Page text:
Finally, reinforcements were called up and an image intensifier was used to pinpoint the line. The line was found. More local anaesthetic was given and the poking began again. The line was found and the atmosphere in the theatre changed. It was like a goal had been scored.

Shortly the line was removed and shown to me. This had been my life line for eighteen months and at the end it came out kicking and screaming. I was so pleased as now I knew I would swim once more with Lady P. I thanked them all and was wheeled back to my room.

I phoned Peanut to come and get me and started to dress. Then I realised that once more I needed P. My left arm and hand was completely numb and I just could not fasten my shirt buttons.

Peanut arrived in record time. Hugged me. I needed that and then finished dressing me. All was well once more in Mr Beastie’s world.


Author: ibeastie

Interested in Photography, Watches, Style and Cars

4 thoughts on “Life Blog  – Lonsurf And The PICC Line

  1. Oh, my gosh! I truly hope it is smooth sailing for you now. Your hospitals are quite a bit different than in the States. My husband was allowed to stay with me every time I was in the hospital. A few times he had a small bed and other times a recliner. I am not saying he slept well, but it was so good to have him right there in the room with me. We are the American Gate and Worth! Good luck to all goes well, Adrian.

    • I think that is great that your man stays with you. In the whole six years of our fight Peanut has been to every appointment and consultation and been with me every time I have been in hospital though not overnight. The American Gates and Worth, that is brilliant. I like that cos now I know that you have the best support team you could ever hope for. A positive will come from this awful thing for you as you both enjoy your deep love for each other! Take care x

  2. Hello
    I found you via a twitter search for Lonsurf and became quite inspired by your blog and love of life – and Peanut. My son in law is 35 and has been battling bowel cancer with liver mets for 2 years via chemotherapy and a liver resection. He has now been given the devastating prognosis of 3 to 6 months survival because the mets have recolonised his liver, spread to his lungs and he has a bowel tumour forming by his stoma bag. He has been offered Lonsurf but is very alarmed at reading the possible side effects that may only result in an extra 2 months of life. I wonder if you would be so kind as to let me know of your experiences on the drug. I would appreciate it so much. 2 months doesn’t sound a lot but a day shared with love can be wonderful so an extra 60 would be a blessing – not however if the days were filled with battling side effects of the drugs.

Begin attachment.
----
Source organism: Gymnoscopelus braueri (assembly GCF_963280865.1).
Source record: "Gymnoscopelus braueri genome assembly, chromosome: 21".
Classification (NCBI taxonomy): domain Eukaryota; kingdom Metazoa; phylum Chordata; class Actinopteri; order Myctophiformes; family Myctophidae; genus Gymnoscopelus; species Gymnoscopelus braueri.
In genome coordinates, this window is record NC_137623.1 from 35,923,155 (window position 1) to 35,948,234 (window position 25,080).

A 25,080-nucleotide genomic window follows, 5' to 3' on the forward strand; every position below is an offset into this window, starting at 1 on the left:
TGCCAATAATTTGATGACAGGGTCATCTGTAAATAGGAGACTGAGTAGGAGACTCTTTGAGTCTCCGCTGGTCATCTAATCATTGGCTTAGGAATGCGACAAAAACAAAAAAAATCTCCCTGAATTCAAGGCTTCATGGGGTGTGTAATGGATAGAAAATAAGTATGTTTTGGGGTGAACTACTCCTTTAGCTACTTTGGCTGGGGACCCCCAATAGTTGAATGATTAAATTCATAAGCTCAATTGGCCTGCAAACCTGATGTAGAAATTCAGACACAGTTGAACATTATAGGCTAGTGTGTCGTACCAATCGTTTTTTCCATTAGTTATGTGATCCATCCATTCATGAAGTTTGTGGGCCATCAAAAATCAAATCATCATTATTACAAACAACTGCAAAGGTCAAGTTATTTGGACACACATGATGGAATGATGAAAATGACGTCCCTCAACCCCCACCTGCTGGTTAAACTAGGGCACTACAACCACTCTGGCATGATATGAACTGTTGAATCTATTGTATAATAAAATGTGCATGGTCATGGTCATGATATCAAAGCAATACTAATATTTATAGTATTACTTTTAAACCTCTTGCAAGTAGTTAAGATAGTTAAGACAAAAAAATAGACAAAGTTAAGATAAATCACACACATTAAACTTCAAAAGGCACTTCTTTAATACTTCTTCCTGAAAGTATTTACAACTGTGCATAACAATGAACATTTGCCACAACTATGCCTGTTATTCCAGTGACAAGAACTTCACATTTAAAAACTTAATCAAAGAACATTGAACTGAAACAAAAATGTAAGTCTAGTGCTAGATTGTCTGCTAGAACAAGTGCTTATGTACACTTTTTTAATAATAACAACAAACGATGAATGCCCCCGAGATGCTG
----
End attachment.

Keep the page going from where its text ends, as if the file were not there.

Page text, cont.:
Best wishes to you and your wife

    • Hi Julia
      My experience of Lonsurf has been very favourable. It is tablets 3 in morning 3 in evening for 5 days, 2 days off, then another 5 followed by 10 days off. I’m having a scan next week so will find out after that how effective it has been. Side effects have been few in my case and I continue to work full time.i take morphine for back pain and sometimes wonder if I need it but hey ho I don’t want the pain so I stick with it. I would say grabbit and try it I think any extra time is good.
      I wish you both well and hope you find fun in every second of every day cos that is the challenge.
      Love Adrian
      Ps please feel free to ask if you need any thoughts.